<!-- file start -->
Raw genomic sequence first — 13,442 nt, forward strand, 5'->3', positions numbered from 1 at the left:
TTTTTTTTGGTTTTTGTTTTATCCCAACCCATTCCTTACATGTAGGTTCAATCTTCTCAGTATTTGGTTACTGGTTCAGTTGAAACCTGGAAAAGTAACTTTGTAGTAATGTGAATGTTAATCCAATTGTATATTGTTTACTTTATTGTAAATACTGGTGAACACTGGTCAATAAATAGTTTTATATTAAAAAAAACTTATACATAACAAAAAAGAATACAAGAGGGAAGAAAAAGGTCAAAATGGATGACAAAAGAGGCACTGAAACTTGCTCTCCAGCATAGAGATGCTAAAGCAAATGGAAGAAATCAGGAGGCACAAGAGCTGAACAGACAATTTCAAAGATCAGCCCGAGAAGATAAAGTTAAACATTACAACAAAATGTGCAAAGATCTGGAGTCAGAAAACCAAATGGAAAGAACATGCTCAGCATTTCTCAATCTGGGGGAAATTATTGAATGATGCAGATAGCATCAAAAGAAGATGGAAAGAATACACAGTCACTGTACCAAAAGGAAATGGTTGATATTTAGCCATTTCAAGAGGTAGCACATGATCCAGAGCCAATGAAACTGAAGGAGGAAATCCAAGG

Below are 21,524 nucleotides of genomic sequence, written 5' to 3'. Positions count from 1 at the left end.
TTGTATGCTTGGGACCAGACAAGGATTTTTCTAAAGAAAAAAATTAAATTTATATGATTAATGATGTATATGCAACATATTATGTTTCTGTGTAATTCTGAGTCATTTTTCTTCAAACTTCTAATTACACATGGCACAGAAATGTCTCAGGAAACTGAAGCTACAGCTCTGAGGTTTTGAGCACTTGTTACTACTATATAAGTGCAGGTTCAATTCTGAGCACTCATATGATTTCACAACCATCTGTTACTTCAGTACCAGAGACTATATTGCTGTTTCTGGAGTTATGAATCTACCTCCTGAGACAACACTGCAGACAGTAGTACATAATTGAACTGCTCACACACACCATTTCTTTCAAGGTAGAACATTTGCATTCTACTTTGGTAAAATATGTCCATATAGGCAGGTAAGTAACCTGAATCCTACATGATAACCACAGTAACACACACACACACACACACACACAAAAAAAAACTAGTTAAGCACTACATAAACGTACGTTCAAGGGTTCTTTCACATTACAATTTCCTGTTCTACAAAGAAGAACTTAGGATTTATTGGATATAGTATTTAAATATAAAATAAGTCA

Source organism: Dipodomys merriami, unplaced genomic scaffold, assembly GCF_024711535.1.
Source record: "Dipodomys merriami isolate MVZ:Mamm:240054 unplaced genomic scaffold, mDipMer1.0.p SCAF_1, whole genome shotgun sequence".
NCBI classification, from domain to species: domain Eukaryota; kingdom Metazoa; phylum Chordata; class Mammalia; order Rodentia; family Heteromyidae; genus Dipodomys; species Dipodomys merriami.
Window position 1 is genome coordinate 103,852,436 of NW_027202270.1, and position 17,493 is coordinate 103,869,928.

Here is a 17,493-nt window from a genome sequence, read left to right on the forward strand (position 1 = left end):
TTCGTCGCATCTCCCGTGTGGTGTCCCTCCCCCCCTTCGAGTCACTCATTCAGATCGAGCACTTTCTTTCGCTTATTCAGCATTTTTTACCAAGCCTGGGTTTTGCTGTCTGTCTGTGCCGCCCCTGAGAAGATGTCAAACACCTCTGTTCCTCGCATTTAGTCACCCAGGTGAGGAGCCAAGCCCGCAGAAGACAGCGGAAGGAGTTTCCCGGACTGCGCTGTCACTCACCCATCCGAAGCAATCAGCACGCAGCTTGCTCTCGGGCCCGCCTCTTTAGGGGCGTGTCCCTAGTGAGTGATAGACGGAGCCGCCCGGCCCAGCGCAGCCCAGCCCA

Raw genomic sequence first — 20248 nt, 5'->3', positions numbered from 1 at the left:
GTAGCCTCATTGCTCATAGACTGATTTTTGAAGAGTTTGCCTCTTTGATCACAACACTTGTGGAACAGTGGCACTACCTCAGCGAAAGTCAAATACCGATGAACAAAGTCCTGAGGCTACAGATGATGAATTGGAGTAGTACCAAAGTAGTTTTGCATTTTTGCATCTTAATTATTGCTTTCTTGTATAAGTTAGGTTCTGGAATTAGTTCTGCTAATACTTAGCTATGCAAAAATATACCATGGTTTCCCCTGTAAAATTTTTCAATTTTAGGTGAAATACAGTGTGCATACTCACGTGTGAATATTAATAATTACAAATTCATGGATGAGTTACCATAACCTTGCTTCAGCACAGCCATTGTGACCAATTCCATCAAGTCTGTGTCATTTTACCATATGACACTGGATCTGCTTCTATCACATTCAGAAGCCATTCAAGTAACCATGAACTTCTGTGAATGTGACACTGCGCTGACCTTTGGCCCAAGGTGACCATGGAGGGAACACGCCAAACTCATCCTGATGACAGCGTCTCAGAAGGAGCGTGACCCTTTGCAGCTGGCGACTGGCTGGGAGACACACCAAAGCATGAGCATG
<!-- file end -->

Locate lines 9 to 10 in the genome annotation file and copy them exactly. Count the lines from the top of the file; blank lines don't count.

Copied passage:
Here is a 17,493-nt window from a genome sequence, read left to right on the forward strand (position 1 = left end):
TTCGTCGCATCTCCCGTGTGGTGTCCCTCCCCCCCTTCGAGTCACTCATTCAGATCGAGCACTTTCTTTCGCTTATTCAGCATTTTTTACCAAGCCTGGGTTTTGCTGTCTGTCTGTGCCGCCCCTGAGAAGATGTCAAACACCTCTGTTCCTCGCATTTAGTCACCCAGGTGAGGAGCCAAGCCCGCAGAAGACAGCGGAAGGAGTTTCCCGGACTGCGCTGTCACTCACCCATCCGAAGCAATCAGCACGCAGCTTGCTCTCGGGCCCGCCTCTTTAGGGGCGTGTCCCTAGTGAGTGATAGACGGAGCCGCCCGGCCCAGCGCAGCCCAGCCCA